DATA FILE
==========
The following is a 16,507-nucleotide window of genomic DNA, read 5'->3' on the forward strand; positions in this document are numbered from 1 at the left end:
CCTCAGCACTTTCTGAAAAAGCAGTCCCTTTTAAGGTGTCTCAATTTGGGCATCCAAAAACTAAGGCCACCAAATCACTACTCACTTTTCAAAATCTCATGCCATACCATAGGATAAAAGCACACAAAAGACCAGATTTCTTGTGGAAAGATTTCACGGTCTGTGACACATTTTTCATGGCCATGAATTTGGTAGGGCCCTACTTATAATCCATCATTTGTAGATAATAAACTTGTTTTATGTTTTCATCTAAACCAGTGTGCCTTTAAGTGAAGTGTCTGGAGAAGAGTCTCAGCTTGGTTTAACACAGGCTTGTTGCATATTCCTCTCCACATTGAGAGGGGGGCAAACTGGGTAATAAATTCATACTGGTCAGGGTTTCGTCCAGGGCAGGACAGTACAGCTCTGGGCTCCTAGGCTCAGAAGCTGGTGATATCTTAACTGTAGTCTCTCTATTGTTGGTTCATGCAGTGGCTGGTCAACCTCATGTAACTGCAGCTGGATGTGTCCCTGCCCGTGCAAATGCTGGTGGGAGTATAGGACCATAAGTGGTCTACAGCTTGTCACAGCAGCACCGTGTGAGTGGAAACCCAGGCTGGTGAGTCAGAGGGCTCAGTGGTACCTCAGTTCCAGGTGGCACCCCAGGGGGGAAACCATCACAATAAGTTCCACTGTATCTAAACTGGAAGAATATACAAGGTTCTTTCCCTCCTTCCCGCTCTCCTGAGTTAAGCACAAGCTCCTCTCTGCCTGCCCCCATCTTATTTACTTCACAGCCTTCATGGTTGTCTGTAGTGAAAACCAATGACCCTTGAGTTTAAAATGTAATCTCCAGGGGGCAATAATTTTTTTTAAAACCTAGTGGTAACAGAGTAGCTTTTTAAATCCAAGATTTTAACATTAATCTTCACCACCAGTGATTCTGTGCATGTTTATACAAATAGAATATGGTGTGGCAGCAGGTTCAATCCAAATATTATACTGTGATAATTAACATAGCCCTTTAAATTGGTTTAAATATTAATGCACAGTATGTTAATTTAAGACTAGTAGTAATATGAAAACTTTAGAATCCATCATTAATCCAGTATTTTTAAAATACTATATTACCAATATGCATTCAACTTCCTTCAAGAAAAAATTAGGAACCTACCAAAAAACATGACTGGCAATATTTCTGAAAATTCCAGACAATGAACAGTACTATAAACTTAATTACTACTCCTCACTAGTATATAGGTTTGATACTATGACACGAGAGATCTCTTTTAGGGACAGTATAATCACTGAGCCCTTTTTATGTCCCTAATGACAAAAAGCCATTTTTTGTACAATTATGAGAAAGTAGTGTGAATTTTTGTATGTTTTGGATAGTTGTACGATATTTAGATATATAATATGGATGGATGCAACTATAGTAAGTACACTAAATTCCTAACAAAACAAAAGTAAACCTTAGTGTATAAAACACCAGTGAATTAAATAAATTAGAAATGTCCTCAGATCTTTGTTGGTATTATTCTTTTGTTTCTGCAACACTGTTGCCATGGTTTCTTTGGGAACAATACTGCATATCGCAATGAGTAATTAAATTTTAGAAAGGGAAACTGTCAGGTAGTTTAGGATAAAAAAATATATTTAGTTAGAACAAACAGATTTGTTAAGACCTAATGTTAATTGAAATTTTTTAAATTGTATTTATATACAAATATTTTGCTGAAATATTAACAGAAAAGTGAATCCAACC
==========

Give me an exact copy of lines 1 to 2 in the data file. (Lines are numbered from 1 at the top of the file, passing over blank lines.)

The following is a 16,507-nucleotide window of genomic DNA, read 5'->3' on the forward strand; positions in this document are numbered from 1 at the left end:
CCTCAGCACTTTCTGAAAAAGCAGTCCCTTTTAAGGTGTCTCAATTTGGGCATCCAAAAACTAAGGCCACCAAATCACTACTCACTTTTCAAAATCTCATGCCATACCATAGGATAAAAGCACACAAAAGACCAGATTTCTTGTGGAAAGATTTCACGGTCTGTGACACATTTTTCATGGCCATGAATTTGGTAGGGCCCTACTTATAATCCATCATTTGTAGATAATAAACTTGTTTTATGTTTTCATCTAAACCAGTGTGCCTTTAAGTGAAGTGTCTGGAGAAGAGTCTCAGCTTGGTTTAACACAGGCTTGTTGCATATTCCTCTCCACATTGAGAGGGGGGCAAACTGGGTAATAAATTCATACTGGTCAGGGTTTCGTCCAGGGCAGGACAGTACAGCTCTGGGCTCCTAGGCTCAGAAGCTGGTGATATCTTAACTGTAGTCTCTCTATTGTTGGTTCATGCAGTGGCTGGTCAACCTCATGTAACTGCAGCTGGATGTGTCCCTGCCCGTGCAAATGCTGGTGGGAGTATAGGACCATAAGTGGTCTACAGCTTGTCACAGCAGCACCGTGTGAGTGGAAACCCAGGCTGGTGAGTCAGAGGGCTCAGTGGTACCTCAGTTCCAGGTGGCACCCCAGGGGGGAAACCATCACAATAAGTTCCACTGTATCTAAACTGGAAGAATATACAAGGTTCTTTCCCTCCTTCCCGCTCTCCTGAGTTAAGCACAAGCTCCTCTCTGCCTGCCCCCATCTTATTTACTTCACAGCCTTCATGGTTGTCTGTAGTGAAAACCAATGACCCTTGAGTTTAAAATGTAATCTCCAGGGGGCAATAATTTTTTTTAAAACCTAGTGGTAACAGAGTAGCTTTTTAAATCCAAGATTTTAACATTAATCTTCACCACCAGTGATTCTGTGCATGTTTATACAAATAGAATATGGTGTGGCAGCAGGTTCAATCCAAATATTATACTGTGATAATTAACATAGCCCTTTAAATTGGTTTAAATATTAATGCACAGTATGTTAATTTAAGACTAGTAGTAATATGAAAACTTTAGAATCCATCATTAATCCAGTATTTTTAAAATACTATATTACCAATATGCATTCAACTTCCTTCAAGAAAAAATTAGGAACCTACCAAAAAACATGACTGGCAATATTTCTGAAAATTCCAGACAATGAACAGTACTATAAACTTAATTACTACTCCTCACTAGTATATAGGTTTGATACTATGACACGAGAGATCTCTTTTAGGGACAGTATAATCACTGAGCCCTTTTTATGTCCCTAATGACAAAAAGCCATTTTTTGTACAATTATGAGAAAGTAGTGTGAATTTTTGTATGTTTTGGATAGTTGTACGATATTTAGATATATAATATGGATGGATGCAACTATAGTAAGTACACTAAATTCCTAACAAAACAAAAGTAAACCTTAGTGTATAAAACACCAGTGAATTAAATAAATTAGAAATGTCCTCAGATCTTTGTTGGTATTATTCTTTTGTTTCTGCAACACTGTTGCCATGGTTTCTTTGGGAACAATACTGCATATCGCAATGAGTAATTAAATTTTAGAAAGGGAAACTGTCAGGTAGTTTAGGATAAAAAAATATATTTAGTTAGAACAAACAGATTTGTTAAGACCTAATGTTAATTGAAATTTTTTAAATTGTATTTATATACAAATATTTTGCTGAAATATTAACAGAAAAGTGAATCCAACC